The management of Kenya's biodiversity resources is characterized by some weaknesses. More often than not, people are unable to make informed decisions regarding biodiversity management as they lack adequate information on the non-consumptive values of the resources. While direct use values are well understood, the same may not apply for indirect use values (ecosystem functions, maintaining water cycles, production and protection of soil, storage and cycling of essential nutrients, absorption and breakdown of pollutants). Infrastructure is inadequate to enhance better utilization and management of biodiversity. As a result, the tourism sector has declined marginally over the last ten years, although it still remains a key foreign exchange earner. The overall development of local and international markets for biodiversity products has also not been satisfactory. The opportunity the country has for improving the people's living conditions using biodiversity resources are many and includes: tourism, promotion and use of high nutrition indigenous foods, application of biotechnology, and the development of medicinal products for health and commercial purposes.

According to Valle and Yobesia (2009), tourism is one of the key drivers of Kenya’s socioeconomic development. At independence in 1963, Kenya depended mainly on its exports of agricultural products such as coffee and tea for foreign exchange. However, with the decline in world market prices of these primary products, the country has turned to tourism as an alternative. In spite of the growing importance of tourism as a key industry, little information is available on the holistic economic impacts and the pathways through which these impacts are affected in the Kenyan economy.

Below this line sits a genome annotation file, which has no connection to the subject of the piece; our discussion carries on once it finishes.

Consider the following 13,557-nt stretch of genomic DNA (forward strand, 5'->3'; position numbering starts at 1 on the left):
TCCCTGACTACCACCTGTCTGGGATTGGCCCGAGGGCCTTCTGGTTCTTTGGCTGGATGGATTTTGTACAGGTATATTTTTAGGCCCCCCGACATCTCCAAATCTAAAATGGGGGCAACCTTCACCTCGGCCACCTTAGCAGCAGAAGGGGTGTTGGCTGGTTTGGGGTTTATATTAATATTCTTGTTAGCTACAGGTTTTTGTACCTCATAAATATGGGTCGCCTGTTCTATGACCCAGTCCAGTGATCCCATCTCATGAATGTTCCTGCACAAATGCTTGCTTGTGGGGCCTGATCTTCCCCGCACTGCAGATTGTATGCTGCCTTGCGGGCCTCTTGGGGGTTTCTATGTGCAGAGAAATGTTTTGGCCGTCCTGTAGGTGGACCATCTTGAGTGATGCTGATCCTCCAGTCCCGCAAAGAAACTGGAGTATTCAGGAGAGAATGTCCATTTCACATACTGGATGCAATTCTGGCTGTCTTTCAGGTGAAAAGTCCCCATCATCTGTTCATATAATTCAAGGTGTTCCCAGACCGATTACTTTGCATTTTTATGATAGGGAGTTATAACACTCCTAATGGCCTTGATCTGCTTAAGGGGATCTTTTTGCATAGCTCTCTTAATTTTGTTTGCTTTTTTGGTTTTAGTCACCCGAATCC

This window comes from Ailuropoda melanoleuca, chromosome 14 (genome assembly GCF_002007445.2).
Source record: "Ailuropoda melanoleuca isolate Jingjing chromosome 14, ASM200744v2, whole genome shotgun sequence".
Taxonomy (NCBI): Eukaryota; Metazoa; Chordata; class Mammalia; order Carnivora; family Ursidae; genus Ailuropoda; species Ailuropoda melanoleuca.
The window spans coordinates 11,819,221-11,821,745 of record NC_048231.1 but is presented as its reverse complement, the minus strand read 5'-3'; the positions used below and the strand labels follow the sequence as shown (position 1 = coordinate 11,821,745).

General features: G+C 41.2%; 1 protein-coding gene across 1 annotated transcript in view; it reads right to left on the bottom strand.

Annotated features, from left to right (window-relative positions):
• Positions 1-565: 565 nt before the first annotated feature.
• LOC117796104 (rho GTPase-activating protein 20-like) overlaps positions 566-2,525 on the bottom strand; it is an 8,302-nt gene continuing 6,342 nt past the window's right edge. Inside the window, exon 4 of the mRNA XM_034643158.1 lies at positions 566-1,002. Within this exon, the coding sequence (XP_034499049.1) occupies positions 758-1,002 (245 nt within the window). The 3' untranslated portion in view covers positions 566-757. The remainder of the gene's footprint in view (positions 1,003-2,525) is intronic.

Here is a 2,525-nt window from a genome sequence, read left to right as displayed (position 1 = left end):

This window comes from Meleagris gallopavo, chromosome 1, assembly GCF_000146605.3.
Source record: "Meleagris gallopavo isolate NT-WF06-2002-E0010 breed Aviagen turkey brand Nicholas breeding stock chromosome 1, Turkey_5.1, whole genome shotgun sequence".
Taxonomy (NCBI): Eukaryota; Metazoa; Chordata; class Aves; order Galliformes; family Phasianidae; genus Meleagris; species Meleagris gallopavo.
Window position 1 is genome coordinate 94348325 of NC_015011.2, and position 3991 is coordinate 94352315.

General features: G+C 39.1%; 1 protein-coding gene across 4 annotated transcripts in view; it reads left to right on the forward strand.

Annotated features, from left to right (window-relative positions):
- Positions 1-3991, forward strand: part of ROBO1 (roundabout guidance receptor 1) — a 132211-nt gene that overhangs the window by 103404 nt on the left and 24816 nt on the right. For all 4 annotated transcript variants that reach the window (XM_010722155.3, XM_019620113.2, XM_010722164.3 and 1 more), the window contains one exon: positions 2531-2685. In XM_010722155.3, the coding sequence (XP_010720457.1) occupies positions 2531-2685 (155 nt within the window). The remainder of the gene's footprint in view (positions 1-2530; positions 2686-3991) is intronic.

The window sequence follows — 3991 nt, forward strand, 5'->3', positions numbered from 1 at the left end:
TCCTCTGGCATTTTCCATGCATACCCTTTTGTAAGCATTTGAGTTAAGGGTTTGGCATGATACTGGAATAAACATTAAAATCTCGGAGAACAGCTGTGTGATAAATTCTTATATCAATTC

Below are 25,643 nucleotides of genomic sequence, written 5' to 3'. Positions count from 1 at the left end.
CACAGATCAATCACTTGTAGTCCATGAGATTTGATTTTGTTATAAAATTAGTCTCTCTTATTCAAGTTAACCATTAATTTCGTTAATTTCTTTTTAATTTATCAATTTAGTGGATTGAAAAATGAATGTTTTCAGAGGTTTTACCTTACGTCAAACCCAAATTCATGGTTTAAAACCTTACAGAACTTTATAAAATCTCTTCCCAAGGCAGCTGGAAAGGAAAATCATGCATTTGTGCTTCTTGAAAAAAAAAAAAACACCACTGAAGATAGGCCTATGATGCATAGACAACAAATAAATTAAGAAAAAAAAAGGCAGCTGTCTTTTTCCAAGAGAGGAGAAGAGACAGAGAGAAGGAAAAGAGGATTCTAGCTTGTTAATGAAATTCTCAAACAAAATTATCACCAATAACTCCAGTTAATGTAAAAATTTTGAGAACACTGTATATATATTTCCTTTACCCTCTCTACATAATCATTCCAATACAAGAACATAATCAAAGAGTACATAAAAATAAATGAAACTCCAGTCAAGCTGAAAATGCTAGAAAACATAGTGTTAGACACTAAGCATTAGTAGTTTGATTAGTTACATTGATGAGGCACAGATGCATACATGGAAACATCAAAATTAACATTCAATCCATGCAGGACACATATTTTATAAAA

The Ministry of East African Affairs, Commerce and Tourism (MEACT) through the Department of Tourism is charged with making Kenya a destination of choice and to facilitate sustainable tourism development as part of our national heritage and for posterity. The core functions of the Department of Tourism include: planning and policy-making, overall coordination, resource mobilization and facilitation, tourism promotion and marketing, product development and diversification, capacity development, research and development and tourism relations (GoK, 2005). In addition, the ministry regulates hotels and restaurants, maintains standards in all tourist facilities and also does classification of hotels and restaurants. Classification is done by Hotels and Restaurants Authority (HRA) which is a semi-autonomous body under the department of tourism.

According to the World Tourism Organization (WTO) and the International Hotel and Restaurant Association (IH&RA), hotel rating is the classification of accommodation establishments denoting a system, duly published, in which accommodation establishments of the same type (such as hotels, motels, and inns) have been conventionally broken down into classes, categories, or grades according to their common physical and service characteristics and established at government, industry or other private levels (WTO & IH&RA, 2004). The European Standardization Committee (CEN, the Comite´ Europe´en de Normalisation) clarifies the term ‘‘accommodation rating or classification scheme’’ as ‘‘a system providing an assessment of the quality standards and provision of facility and/or service of tourist accommodation, typically within five categories, often indicated by one to five symbols’’ (WTO & IH&RA, 2004).